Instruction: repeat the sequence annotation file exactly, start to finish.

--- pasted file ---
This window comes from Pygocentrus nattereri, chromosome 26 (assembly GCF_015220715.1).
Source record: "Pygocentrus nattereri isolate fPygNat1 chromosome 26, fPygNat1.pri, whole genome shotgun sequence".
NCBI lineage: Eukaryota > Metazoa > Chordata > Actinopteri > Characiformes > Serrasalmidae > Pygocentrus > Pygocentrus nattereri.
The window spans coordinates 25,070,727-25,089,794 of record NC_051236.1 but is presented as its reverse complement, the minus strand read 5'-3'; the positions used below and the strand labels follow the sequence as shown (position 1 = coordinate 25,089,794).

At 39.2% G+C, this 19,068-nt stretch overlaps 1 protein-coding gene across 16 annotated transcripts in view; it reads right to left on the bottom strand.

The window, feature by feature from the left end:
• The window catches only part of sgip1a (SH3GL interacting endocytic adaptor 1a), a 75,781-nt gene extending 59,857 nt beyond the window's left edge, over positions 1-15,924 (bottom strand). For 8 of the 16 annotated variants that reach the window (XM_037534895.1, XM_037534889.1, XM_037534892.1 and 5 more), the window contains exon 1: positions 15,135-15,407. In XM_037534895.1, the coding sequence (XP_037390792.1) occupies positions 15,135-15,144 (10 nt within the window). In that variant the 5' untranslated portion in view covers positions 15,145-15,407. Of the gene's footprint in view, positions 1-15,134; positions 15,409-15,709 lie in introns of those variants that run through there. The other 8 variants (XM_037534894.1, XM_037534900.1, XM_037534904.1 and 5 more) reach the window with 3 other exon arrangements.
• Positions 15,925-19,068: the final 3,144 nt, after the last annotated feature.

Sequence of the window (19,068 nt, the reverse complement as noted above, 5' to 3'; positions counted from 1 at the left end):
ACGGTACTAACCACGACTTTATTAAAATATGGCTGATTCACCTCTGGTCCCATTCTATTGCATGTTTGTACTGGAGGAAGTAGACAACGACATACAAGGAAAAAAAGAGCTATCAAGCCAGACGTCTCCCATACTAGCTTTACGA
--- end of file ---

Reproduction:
This window comes from Pygocentrus nattereri, chromosome 26 (assembly GCF_015220715.1).
Source record: "Pygocentrus nattereri isolate fPygNat1 chromosome 26, fPygNat1.pri, whole genome shotgun sequence".
NCBI lineage: Eukaryota > Metazoa > Chordata > Actinopteri > Characiformes > Serrasalmidae > Pygocentrus > Pygocentrus nattereri.
The window spans coordinates 25,070,727-25,089,794 of record NC_051236.1 but is presented as its reverse complement, the minus strand read 5'-3'; the positions used below and the strand labels follow the sequence as shown (position 1 = coordinate 25,089,794).

At 39.2% G+C, this 19,068-nt stretch overlaps 1 protein-coding gene across 16 annotated transcripts in view; it reads right to left on the bottom strand.

The window, feature by feature from the left end:
• The window catches only part of sgip1a (SH3GL interacting endocytic adaptor 1a), a 75,781-nt gene extending 59,857 nt beyond the window's left edge, over positions 1-15,924 (bottom strand). For 8 of the 16 annotated variants that reach the window (XM_037534895.1, XM_037534889.1, XM_037534892.1 and 5 more), the window contains exon 1: positions 15,135-15,407. In XM_037534895.1, the coding sequence (XP_037390792.1) occupies positions 15,135-15,144 (10 nt within the window). In that variant the 5' untranslated portion in view covers positions 15,145-15,407. Of the gene's footprint in view, positions 1-15,134; positions 15,409-15,709 lie in introns of those variants that run through there. The other 8 variants (XM_037534894.1, XM_037534900.1, XM_037534904.1 and 5 more) reach the window with 3 other exon arrangements.
• Positions 15,925-19,068: the final 3,144 nt, after the last annotated feature.

Sequence of the window (19,068 nt, the reverse complement as noted above, 5' to 3'; positions counted from 1 at the left end):
ACGGTACTAACCACGACTTTATTAAAATATGGCTGATTCACCTCTGGTCCCATTCTATTGCATGTTTGTACTGGAGGAAGTAGACAACGACATACAAGGAAAAAAAGAGCTATCAAGCCAGACGTCTCCCATACTAGCTTTACGA